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In the presentation of MyAstral that Chiara Barbaro, co-founder of MyAstral, did last week at Palazzo Parigi, in Milan, something was said about the precision and speed of this prodigious new software.

Let us then explore these two technical aspects of the newborn jewel of Dubai today.

Look at the two images that follow.

The two graphs show my birth sky and my next Aimed Solar Return (remember, the Solar Return is always “aimed”, even when you decide not to leave).

In the second image, the planetary longitudes of the birth sky are compared with those of the Solar Return sky.

As you can see, the advanced engineering of this software, carried out by a team of very good computer scientists led by dr. Stefano Briganti, was able, in the example you are observing, to obtain the exact instant of the Solar Return to have, again, as at birth, the Sun at 24°27’20” and with 4974 ten thousandths of a second of a degree (! !).

If we look for other ASRs or ALRs, we may have a small variation in the ten-thousandths of a second of a degree, but it will always be “almost nothing” or so small a fraction of circumference that we could even classify it as zero.

To better understand this, from a mathematical point of view, I bring you two chapters in my opinion very important of my book “The Great Treatise of Astrology”, available for purchase on Amazon.

14. The accuracy in calculations


In a book like this, it seems necessary mentioning the accuracy in the calculations that we make not only for casting a natal chart, but also for Solar Return, Lunar Returns, primary directions, relocations and so forth. I must say that those who deal with Astrology have not shown to have very clear ideas on this issue.

Along the decades of my passionate studies of Astrology, I have heard and read many quite strange and/or unusual things.

For example, the compilation of tables of pseudo-correcting the birth-time based on the months and days of the year; or talking about alleged errors of a given software programme as compared to another, while (in those cases) it was quite clear that the problem was due to a difference in setting the geographic data that the user had to enter in the input template.

To draw a line of general research, I would say that the ‘subject–matter of the dispute’ should be divided into three different sections:


1)       the issue of the calendar and the time of birth

2)       the issue of the geographical coordinates

3)       the issue of the precision of the calculation engine


We are going to deal with each of them one by one in these pages. Although this volume is intended to be a treatise rather than a guide, allow me to propose a little refresher on the hour of birth, considering the different expressions that describe it, allowing you to avoid a basic error of which you might repent.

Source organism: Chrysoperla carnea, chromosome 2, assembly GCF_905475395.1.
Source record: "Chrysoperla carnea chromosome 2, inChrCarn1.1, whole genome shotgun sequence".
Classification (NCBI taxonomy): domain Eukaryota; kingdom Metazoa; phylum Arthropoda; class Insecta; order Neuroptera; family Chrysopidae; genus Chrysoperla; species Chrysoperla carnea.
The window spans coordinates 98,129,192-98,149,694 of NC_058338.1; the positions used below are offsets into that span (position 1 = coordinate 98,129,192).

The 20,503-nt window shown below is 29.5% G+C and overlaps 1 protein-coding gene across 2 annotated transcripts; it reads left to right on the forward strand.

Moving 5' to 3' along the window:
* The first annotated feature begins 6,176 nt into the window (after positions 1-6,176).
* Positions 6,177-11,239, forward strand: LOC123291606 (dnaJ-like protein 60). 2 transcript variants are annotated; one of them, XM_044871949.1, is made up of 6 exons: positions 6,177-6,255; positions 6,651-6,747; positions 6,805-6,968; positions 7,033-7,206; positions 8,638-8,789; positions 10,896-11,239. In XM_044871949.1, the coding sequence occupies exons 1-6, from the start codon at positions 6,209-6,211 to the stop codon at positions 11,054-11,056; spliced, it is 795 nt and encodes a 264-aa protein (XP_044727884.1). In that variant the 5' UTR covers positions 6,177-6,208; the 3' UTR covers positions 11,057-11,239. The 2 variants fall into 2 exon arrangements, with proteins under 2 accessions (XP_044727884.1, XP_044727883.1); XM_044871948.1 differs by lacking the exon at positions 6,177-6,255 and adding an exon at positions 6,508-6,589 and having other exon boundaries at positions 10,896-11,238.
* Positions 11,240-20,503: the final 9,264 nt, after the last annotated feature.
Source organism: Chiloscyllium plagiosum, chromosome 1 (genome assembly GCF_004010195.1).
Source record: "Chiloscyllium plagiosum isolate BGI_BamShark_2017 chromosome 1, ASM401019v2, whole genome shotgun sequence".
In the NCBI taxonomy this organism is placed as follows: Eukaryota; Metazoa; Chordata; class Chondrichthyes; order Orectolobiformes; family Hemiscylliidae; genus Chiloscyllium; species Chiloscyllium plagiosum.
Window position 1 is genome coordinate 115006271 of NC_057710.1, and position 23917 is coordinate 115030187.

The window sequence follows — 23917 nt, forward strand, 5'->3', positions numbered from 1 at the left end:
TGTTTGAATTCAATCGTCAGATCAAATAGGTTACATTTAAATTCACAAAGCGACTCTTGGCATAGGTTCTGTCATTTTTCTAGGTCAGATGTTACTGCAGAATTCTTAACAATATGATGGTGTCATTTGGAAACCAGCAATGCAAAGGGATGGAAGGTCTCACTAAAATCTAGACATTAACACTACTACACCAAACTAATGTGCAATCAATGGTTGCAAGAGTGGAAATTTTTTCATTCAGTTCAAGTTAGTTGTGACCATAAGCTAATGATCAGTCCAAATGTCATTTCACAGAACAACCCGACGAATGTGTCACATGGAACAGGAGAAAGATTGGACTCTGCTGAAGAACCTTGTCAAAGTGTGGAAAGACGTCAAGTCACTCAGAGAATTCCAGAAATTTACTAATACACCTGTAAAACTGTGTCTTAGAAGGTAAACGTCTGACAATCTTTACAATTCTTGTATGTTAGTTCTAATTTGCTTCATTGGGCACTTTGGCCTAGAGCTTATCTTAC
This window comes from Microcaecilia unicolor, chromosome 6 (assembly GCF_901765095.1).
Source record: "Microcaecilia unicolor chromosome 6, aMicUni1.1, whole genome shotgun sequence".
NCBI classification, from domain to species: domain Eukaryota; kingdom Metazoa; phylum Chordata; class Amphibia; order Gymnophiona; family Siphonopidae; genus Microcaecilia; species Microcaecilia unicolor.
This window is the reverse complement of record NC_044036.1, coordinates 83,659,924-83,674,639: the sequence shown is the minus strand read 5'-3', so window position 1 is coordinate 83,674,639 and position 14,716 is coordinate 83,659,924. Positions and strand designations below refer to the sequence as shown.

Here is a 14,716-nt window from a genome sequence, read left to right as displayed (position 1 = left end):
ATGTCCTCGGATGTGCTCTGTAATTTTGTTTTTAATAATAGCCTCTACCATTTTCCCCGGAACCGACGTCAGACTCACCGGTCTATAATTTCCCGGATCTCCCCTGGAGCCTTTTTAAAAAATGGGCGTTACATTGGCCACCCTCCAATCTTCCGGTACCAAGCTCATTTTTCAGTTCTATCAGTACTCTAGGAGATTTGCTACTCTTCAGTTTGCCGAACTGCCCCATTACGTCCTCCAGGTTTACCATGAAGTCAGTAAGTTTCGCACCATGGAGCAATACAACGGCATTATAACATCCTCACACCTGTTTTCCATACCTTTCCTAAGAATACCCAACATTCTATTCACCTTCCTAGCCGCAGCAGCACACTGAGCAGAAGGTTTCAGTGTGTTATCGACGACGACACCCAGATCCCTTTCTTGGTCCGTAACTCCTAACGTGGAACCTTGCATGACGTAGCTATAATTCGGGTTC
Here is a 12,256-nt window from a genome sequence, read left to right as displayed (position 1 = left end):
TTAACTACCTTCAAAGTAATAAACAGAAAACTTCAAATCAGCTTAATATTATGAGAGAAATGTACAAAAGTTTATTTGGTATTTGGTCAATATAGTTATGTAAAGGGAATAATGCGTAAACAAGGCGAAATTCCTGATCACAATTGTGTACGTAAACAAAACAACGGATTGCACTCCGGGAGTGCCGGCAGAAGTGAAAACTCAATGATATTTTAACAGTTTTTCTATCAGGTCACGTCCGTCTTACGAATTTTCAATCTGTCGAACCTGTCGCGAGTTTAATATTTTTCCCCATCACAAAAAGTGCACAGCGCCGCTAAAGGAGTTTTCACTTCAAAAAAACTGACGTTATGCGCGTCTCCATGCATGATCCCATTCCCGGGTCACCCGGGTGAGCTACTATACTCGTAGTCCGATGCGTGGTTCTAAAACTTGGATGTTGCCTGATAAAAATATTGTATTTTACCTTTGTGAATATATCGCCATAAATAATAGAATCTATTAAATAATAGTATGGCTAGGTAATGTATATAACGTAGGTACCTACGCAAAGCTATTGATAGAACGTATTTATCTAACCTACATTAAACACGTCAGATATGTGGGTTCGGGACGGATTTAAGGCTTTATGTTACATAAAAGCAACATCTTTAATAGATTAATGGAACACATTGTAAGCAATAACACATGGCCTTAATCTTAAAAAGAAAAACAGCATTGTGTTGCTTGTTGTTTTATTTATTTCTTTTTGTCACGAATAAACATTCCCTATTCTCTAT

In this regards, also do refer to the very instructive articles of Francesco Maggiore, published in the magazine Ricerca ’90. In them, Maggiore describes the history of reckoning time in several centuries till our days. The reader who is starting dealing with Astrology for the first time should learn to distinguish when the term ‘hour’ is used.

Astronomical hour is the 24th part of the mean day. It starts at noon and it ends at noon of the following day, not at midnight.

Summer time, or Daylight saving time is not to be confused with the legal, or official time. It is the conventional time system that various countries use in summer to save energy, especially electricity. Italy adopted it for the first time in 1916.

Currently, European countries have established that this special hour goes into force simultaneously through all Europe on the last Sunday of March; and it ends on the last Sunday of October.

Unequal or planetary hour is the 12th part of the time that a planet takes to cross the sky from the Ascendant to the Descendant (or vice versa).

Legal time is the regime applied throughout a country in connection with its time zone. For example, when here in Italy a TV channel broadcasts the news at 8:30 pm, you have the same legal time both in Turin and in Bari, despite the difference of about forty minutes time between these two towns.

In fact, the sun rises approximately forty minutes earlier in Bari than in Turin. Therefore, this is a ‘fake’ time specifically built to govern national railway management, broadcasting, and so on.

Local time corresponds to the actual passage of the Sun at noon on a given place. Here in Italy, only the local time of Catania (which lies exactly on the meridian of Central Europe) corresponds perfectly to our legal time. All other cities have a different local time that you must calculate when casting the Houses of a natal chart.